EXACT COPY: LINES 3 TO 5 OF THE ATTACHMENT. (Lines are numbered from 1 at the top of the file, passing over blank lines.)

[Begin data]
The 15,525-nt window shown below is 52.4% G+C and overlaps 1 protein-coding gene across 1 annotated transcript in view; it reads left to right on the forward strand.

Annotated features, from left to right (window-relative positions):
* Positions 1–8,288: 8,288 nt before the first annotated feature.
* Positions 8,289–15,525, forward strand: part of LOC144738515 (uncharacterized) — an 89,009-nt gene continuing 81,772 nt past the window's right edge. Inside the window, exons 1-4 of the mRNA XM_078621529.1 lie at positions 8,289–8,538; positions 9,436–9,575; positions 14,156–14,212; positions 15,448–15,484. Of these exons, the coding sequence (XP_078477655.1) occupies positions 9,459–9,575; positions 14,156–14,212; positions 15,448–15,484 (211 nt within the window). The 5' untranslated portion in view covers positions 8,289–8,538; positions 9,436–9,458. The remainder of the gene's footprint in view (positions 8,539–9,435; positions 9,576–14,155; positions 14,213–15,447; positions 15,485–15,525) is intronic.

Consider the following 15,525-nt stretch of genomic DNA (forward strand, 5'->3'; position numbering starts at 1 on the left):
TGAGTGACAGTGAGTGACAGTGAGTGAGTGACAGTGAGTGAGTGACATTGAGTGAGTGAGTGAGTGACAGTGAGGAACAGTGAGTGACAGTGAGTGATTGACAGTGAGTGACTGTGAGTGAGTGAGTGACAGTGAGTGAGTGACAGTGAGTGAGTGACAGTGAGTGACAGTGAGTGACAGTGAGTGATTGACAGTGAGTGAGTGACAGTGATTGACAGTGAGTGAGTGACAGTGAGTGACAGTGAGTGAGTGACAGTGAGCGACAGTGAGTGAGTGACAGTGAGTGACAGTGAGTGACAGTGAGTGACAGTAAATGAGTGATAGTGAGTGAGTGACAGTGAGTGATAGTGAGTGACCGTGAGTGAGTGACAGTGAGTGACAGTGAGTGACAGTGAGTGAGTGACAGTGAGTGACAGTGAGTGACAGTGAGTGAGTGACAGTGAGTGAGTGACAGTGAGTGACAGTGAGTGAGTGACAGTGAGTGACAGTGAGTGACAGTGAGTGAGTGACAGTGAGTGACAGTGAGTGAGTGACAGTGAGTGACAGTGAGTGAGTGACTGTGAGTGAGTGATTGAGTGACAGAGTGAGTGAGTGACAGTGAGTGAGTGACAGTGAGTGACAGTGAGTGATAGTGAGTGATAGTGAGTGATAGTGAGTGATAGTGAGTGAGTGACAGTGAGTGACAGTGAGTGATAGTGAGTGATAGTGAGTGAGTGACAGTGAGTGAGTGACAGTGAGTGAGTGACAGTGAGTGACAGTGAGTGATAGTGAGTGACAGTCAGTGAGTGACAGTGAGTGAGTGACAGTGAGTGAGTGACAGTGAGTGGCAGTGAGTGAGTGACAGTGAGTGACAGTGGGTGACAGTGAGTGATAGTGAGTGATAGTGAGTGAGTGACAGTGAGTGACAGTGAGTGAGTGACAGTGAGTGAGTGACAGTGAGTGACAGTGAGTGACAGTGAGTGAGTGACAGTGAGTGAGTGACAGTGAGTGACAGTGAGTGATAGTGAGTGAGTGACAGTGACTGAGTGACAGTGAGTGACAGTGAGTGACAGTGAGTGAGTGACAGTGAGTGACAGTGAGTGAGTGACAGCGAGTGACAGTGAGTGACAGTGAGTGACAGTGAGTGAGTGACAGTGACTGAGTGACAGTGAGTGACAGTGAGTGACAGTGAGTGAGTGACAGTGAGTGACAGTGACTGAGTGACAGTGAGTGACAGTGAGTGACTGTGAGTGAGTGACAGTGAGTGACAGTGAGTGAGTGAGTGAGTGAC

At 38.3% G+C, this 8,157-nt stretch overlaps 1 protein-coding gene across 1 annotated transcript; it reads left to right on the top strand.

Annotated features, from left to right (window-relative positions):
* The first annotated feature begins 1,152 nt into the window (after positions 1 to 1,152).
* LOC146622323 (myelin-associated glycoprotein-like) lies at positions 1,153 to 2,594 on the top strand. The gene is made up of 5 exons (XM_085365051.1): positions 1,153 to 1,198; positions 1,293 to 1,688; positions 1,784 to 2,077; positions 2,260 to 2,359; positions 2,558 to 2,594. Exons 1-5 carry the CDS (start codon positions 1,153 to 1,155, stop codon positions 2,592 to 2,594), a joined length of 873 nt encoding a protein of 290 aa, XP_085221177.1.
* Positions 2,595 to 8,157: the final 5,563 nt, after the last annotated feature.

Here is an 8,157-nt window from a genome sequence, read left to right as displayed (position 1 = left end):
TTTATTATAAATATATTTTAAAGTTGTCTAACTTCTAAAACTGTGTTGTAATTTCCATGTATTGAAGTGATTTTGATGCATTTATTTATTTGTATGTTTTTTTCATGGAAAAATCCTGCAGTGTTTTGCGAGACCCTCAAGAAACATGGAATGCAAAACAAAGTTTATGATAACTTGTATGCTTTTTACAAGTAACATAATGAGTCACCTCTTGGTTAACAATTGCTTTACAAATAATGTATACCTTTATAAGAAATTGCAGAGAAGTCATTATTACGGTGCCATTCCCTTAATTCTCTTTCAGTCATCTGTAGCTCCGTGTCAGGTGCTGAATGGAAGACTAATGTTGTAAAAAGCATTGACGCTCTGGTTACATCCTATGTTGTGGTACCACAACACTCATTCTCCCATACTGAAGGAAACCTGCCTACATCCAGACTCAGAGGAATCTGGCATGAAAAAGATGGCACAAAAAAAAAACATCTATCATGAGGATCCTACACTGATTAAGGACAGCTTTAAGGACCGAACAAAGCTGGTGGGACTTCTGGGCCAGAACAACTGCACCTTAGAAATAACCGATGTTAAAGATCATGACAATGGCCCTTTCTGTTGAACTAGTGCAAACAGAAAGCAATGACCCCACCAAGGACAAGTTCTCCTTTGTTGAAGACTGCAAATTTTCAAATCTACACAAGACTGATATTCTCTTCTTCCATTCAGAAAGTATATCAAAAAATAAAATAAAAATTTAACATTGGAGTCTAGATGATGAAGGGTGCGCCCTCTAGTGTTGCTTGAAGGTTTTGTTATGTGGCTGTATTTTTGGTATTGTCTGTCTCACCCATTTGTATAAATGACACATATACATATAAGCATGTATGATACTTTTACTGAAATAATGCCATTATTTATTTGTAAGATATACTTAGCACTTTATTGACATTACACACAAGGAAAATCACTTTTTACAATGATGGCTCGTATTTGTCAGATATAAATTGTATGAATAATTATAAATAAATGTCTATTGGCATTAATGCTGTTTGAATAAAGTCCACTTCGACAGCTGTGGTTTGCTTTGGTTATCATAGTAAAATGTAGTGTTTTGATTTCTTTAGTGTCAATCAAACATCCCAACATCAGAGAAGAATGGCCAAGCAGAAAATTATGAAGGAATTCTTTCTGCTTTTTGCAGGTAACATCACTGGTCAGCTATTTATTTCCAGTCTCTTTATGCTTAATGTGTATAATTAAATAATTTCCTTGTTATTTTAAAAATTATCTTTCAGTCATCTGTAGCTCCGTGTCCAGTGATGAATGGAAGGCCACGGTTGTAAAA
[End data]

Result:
* Positions 1–8,288: 8,288 nt before the first annotated feature.
* Positions 8,289–15,525, forward strand: part of LOC144738515 (uncharacterized) — an 89,009-nt gene continuing 81,772 nt past the window's right edge. Inside the window, exons 1-4 of the mRNA XM_078621529.1 lie at positions 8,289–8,538; positions 9,436–9,575; positions 14,156–14,212; positions 15,448–15,484. Of these exons, the coding sequence (XP_078477655.1) occupies positions 9,459–9,575; positions 14,156–14,212; positions 15,448–15,484 (211 nt within the window). The 5' untranslated portion in view covers positions 8,289–8,538; positions 9,436–9,458. The remainder of the gene's footprint in view (positions 8,539–9,435; positions 9,576–14,155; positions 14,213–15,447; positions 15,485–15,525) is intronic.

Consider the following 15,525-nt stretch of genomic DNA (forward strand, 5'->3'; position numbering starts at 1 on the left):